In the martingale approach to derivative pricing, we show that there exists a replicating strategy $(\phi_t, \psi_t)$ which mimics the derivative payoff. My textbook then goes on to state that it is even possible to know what exactly the value of $\phi_t$ is: it's equal to $\Delta_t$, the mathematical derivative of the derivative price with respect to the price of the underlying.

I would like to know the proof and/or intuition for this—something that my textbook fails to provide.


Recall firstly the way how Black and Scholes derive their famous result:

Let $\mathrm{d}S_t=rS_t\mathrm{d}t+\sigma S_t\mathrm{d}W_t$ and $\pi(t,x)=-C(t,x)+\delta x$ such that $\pi(t,S_t)$ is the time $t$ price of a portfolio which is short one European-style call option and is long $\delta$ units of the stock. Here, $\delta\in\mathbb{R}$ is just some real constant and not the sensitivity of the option price. Since the portfolio is self-financing,

\begin{align*} \mathrm{d}\pi(t,S_t) &=-\mathrm{d}C(t,S_t)+\delta \mathrm{d}S_t \\ &=-\mathrm{d}C(t,S_t)+\delta rS_t\mathrm{d}t + \delta \sigma S_t\mathrm{d}W_t. \end{align*}

Furthermore, by Ito's Lemma,

$$ \mathrm{d}C(t,S_t)=\left(\frac{\partial C}{\partial t}(t,S_t)+rS_t\frac{\partial C}{\partial x}(t,S_t)+\frac{1}{2}\sigma^2S_t^2\frac{\partial^2 C}{\partial x^2}(t,S_t)\right)\mathrm{d}t+\left(\sigma S_t\frac{\partial C}{\partial x}(t,S_t) \right)\mathrm{d}W_t.$$

Recall that $\delta$ is any arbitrary real constant. If you now set $\delta=\frac{\partial C}{\partial x}(t,S_t)=\Delta_t$ (i.e. your option delta), then, the Brownian motion cancels and you get (by no-arbitrage)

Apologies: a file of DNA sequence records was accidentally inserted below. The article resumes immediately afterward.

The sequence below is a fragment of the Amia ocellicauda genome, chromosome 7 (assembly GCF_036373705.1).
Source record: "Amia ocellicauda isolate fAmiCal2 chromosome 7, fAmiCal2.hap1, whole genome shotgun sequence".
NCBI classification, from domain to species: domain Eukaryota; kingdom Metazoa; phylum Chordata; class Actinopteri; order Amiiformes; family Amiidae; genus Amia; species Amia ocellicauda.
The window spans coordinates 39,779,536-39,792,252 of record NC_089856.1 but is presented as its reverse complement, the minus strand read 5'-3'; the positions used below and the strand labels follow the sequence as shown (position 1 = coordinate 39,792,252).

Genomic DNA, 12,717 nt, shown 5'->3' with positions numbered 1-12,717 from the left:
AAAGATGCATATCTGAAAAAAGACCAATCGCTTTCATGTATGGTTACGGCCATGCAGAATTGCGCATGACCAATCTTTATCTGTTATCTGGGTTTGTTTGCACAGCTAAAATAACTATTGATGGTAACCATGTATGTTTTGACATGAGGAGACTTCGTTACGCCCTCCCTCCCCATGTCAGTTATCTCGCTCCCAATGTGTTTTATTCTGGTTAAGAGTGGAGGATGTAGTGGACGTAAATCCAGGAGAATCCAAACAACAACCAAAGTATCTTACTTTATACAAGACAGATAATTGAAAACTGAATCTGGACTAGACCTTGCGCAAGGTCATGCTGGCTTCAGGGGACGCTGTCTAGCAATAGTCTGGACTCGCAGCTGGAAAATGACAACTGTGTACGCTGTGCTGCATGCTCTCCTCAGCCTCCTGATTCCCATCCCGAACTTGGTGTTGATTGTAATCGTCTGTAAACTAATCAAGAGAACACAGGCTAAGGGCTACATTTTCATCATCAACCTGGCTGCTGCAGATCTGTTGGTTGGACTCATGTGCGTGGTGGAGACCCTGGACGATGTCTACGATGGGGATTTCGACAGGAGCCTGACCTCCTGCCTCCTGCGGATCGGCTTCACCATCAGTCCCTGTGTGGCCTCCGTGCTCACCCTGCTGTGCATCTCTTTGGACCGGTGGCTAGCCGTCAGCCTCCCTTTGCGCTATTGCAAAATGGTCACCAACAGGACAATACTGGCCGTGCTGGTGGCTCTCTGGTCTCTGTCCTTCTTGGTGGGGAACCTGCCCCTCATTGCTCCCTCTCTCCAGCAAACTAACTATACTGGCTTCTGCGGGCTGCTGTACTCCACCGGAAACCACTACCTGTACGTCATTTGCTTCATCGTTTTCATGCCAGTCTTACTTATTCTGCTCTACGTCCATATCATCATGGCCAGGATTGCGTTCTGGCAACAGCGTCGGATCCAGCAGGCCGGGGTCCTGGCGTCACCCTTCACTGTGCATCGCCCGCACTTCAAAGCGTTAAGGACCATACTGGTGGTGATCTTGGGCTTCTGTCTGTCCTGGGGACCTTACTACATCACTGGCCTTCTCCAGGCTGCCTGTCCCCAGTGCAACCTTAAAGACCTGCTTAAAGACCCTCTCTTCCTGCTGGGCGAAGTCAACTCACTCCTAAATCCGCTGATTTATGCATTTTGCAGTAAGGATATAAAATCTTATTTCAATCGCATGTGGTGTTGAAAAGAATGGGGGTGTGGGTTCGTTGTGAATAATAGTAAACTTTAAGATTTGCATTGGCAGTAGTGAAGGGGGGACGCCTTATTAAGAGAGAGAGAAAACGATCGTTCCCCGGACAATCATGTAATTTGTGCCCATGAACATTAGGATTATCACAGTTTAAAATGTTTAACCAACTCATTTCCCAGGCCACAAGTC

\begin{align*} \mathrm{d}\pi(t,S_t) &= \left(-\frac{\partial C}{\partial t}(t,S_t)-\frac{1}{2}\sigma^2S_t^2\frac{\partial^2 C}{\partial x^2}(t,S_t)\right)\mathrm{d}t \\ &= r\pi(t,S_t)\mathrm{d}t \\ &= r\left(-C(t,S_t)+\frac{\partial C}{\partial x}S_t\right)\mathrm{d}t. \end{align*} Thus, you of course arrive at the famous Black Scholes PDE.

This derivation however demonstrates that the call option can be hedged in a risk-free manner and hence, you can replicate its payoff by investing in the stock and the bond. As $\Delta$ gives you the sensitivity for changes in the stock price, it is not surprising that $\Delta_t$ tells you how much you need to invest in the stock.

Alternatively, recall that $$ C(t,S_t) = S_te^{-q(T-t)}\Pi_1-Ke^{-r(T-t)}\Pi_2.$$ This is the price of a call option and $\Pi_1$ and $\Pi_2$ are some probabilities. This formula is quite general and holds for much more models then the Black-Scholes model. The terms $\Pi_1$ and $\Pi_2$ again tell you how much you need to invest in the stock and the bond in oder to hedge the call option and again, $e^{-q(T-t)}\Pi_1$ is your Delta which tells you how much you need to invest in the stock.


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